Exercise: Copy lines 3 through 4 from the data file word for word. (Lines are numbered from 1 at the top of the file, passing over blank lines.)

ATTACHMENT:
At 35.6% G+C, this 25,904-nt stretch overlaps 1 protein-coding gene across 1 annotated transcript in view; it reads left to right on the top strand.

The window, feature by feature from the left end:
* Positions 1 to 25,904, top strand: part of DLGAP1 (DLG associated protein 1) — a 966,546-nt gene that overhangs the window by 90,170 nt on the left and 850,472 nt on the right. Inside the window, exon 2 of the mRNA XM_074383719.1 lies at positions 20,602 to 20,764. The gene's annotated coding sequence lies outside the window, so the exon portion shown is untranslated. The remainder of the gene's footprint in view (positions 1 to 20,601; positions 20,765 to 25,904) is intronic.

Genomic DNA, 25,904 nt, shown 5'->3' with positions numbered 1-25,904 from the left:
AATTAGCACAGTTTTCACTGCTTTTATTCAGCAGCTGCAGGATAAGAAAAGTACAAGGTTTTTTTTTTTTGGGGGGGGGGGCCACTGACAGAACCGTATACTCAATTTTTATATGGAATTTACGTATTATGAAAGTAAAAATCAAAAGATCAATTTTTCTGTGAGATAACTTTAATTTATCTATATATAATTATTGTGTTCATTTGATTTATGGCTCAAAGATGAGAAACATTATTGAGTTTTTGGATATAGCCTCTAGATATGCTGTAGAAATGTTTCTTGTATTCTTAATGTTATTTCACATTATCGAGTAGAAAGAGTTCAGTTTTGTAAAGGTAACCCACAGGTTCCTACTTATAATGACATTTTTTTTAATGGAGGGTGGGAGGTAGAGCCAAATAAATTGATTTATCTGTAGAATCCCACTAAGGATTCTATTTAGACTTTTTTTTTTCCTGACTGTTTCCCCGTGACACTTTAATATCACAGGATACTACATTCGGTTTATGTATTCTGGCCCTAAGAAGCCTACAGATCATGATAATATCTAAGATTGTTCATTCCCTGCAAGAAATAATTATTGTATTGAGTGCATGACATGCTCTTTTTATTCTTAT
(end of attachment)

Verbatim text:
* Positions 1 to 25,904, top strand: part of DLGAP1 (DLG associated protein 1) — a 966,546-nt gene that overhangs the window by 90,170 nt on the left and 850,472 nt on the right. Inside the window, exon 2 of the mRNA XM_074383719.1 lies at positions 20,602 to 20,764. The gene's annotated coding sequence lies outside the window, so the exon portion shown is untranslated. The remainder of the gene's footprint in view (positions 1 to 20,601; positions 20,765 to 25,904) is intronic.

Genomic DNA, 25,904 nt, shown 5'->3' with positions numbered 1-25,904 from the left: